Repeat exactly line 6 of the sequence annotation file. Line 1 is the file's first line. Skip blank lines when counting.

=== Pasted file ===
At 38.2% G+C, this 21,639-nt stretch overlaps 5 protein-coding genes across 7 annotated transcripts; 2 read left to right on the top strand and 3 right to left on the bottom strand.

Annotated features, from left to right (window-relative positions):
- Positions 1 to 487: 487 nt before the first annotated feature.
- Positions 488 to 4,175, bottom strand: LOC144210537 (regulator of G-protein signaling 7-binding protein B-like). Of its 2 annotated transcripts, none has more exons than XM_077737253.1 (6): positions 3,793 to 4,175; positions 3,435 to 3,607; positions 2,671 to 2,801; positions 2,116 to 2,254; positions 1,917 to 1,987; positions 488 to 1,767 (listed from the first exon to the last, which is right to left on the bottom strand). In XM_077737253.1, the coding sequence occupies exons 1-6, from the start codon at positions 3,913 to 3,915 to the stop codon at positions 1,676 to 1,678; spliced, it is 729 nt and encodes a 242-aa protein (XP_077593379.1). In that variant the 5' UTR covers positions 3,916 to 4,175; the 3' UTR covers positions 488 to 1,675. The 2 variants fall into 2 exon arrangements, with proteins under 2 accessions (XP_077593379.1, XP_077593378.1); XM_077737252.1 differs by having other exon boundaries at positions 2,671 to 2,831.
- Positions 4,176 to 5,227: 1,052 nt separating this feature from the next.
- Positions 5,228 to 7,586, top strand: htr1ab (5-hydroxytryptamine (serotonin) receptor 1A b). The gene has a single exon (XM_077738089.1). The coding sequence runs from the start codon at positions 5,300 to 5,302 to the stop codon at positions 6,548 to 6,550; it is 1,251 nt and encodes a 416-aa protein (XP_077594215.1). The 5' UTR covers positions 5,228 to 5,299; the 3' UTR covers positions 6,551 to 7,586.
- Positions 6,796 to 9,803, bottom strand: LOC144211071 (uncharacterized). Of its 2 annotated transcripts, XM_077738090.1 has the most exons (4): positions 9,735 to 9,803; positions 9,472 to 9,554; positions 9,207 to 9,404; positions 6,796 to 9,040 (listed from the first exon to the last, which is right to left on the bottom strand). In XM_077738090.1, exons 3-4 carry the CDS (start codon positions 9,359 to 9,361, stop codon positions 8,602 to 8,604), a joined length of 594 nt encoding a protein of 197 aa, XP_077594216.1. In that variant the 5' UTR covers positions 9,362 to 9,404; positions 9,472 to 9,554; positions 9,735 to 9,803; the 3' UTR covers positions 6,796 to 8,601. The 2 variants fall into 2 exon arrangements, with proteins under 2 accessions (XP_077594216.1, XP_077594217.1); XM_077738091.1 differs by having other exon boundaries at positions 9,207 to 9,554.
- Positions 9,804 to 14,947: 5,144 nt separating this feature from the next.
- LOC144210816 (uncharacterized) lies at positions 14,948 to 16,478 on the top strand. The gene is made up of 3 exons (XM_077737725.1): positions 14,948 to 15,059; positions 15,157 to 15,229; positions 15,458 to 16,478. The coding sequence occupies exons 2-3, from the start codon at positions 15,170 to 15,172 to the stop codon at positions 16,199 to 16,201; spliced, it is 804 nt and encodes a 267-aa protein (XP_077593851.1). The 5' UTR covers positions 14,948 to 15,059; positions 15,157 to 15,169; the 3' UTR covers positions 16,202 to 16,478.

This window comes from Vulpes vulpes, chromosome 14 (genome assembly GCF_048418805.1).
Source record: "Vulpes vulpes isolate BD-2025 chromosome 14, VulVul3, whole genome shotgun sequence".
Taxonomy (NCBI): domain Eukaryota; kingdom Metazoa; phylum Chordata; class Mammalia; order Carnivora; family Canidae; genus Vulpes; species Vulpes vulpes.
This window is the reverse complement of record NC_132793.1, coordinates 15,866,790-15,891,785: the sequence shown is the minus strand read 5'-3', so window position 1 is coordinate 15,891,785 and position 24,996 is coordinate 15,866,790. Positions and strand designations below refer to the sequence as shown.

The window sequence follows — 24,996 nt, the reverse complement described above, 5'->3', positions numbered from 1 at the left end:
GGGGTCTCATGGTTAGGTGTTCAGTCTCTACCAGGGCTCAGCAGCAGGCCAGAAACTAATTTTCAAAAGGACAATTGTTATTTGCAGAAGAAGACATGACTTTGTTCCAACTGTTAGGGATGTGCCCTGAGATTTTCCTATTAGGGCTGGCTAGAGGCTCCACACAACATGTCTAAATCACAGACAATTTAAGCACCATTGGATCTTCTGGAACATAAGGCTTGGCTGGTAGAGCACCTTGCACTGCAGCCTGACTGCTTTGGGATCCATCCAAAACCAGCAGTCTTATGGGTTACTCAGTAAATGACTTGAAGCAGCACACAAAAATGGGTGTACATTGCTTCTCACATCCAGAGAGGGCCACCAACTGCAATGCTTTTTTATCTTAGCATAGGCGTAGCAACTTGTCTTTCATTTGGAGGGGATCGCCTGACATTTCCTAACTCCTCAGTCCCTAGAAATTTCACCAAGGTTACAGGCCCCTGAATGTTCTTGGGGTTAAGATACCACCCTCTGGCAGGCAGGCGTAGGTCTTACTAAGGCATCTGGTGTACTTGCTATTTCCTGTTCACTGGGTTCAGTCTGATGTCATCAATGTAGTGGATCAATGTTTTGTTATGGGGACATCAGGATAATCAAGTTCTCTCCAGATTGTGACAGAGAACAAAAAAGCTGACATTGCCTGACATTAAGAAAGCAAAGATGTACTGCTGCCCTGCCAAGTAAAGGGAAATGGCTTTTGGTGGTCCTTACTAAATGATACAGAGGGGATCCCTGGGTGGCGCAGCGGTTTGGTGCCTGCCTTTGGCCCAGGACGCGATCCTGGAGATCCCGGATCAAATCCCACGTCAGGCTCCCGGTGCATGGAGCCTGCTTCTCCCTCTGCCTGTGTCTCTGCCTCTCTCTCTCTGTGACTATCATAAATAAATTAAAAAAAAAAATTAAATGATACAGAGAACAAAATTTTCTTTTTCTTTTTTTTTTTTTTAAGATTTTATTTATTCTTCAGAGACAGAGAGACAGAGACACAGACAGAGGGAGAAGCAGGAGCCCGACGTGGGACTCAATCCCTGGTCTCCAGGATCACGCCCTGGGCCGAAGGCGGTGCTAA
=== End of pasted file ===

- Positions 5,228 to 7,586, top strand: htr1ab (5-hydroxytryptamine (serotonin) receptor 1A b). The gene has a single exon (XM_077738089.1). The coding sequence runs from the start codon at positions 5,300 to 5,302 to the stop codon at positions 6,548 to 6,550; it is 1,251 nt and encodes a 416-aa protein (XP_077594215.1). The 5' UTR covers positions 5,228 to 5,299; the 3' UTR covers positions 6,551 to 7,586.